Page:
Departments shifting to online section selection

Though department buildings have been overwhelmed with students waiting for section signups to begin in past years, more Yale departments are now transitioning to online section selection processes.

The system, pioneered by the Economics Department in fall 2010 and designed by Yale’s Information Technology Services, allows students to view a list of possible section times and rank their preferences through the University’s online course selection. Many of Yale’s departments, including English, Mathematics, Chemistry and Biology, now use the online option — eliminating the long lines that students once endured while waiting to select class times.

Economics professor Sigridur Benediktsdottir GRD ’05, who monitors the online selection process for the Economics Department, said the new system is being used for her department’s larger lectures and has helped accommodate student needs.

“We get to see where the demand is coming from,” Benediktsdottir said. “If one year students want a 7 p.m. to 8 p.m. section, we can meet the demand.”

The online preference selection tool allows students to rank a predetermined number of sections during an open window, but does not take the order of student registration into account when determining section assignments. Students can then return to the portal and change their rankings freely until the selection time period closes. The program allows departments to view how many students have ranked each section time, and sections can then be added or removed accordingly.

Benediktsdottir said that before the new system was implemented two years ago, the Economics Department often ran into scheduling problems because certain sections would have more demand than expected. The online system is still developing, she added, and the department is satisfied with it so far.

Qazi Azam ’91, the undergraduate registrar for the Economics Department, said shopping period used to be disorganized and tedious for him before the online registration process was created.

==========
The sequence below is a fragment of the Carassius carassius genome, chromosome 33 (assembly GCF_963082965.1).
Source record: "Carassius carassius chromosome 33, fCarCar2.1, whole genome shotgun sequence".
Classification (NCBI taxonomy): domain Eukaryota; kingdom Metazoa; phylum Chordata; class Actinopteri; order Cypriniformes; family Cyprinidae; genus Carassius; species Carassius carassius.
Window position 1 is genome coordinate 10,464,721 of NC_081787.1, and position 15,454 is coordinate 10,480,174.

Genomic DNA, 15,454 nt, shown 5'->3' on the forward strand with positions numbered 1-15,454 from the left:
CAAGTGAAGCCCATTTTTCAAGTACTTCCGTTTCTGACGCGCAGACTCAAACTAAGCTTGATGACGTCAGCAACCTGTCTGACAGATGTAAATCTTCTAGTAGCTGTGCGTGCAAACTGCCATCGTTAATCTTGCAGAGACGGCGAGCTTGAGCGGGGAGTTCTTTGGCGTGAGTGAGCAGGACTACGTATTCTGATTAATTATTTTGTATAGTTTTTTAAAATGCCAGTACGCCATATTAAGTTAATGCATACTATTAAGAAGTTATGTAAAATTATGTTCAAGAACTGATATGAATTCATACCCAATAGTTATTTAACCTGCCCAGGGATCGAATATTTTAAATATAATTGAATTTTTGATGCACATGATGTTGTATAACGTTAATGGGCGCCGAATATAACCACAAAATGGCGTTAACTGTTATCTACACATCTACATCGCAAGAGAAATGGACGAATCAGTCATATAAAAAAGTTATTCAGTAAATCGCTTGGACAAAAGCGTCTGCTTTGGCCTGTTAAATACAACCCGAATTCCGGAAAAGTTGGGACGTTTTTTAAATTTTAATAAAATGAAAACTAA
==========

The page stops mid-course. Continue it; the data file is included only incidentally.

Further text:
“Students were lined up from [28 Hillhouse Ave.] to the street before 8 a.m. waiting to sign up for a section,” he said. “They stood there in the rain, snow and cold.”

Other departments at Yale are also moving away from paper signups. The Mathematics Department replaced the pen-and-paper method with the online approach for its large classes last fall.

Fourteen students interviewed expressed mixed feelings about online section selection.

Marisol Dahl ’15, who was admitted to the popular “Introductory Macroeconomics” seminar, said that while not all students get their first choices, the online section selection is “as fair as it can be.”

Other students, however, claim the online system can disadvantage students willing to put more effort toward getting into a specific section.

“Students with a higher demand for a section should be able to choose to wake up earlier,” Peter Xu ’14 said.

Xiyu Wang ’15 said while the online system is fair, she would like to see students particularly interested in a major be given priority in section assignments.

Students not admitted to their preferred section through the online selection process can monitor Yale’s online course selection for openings.

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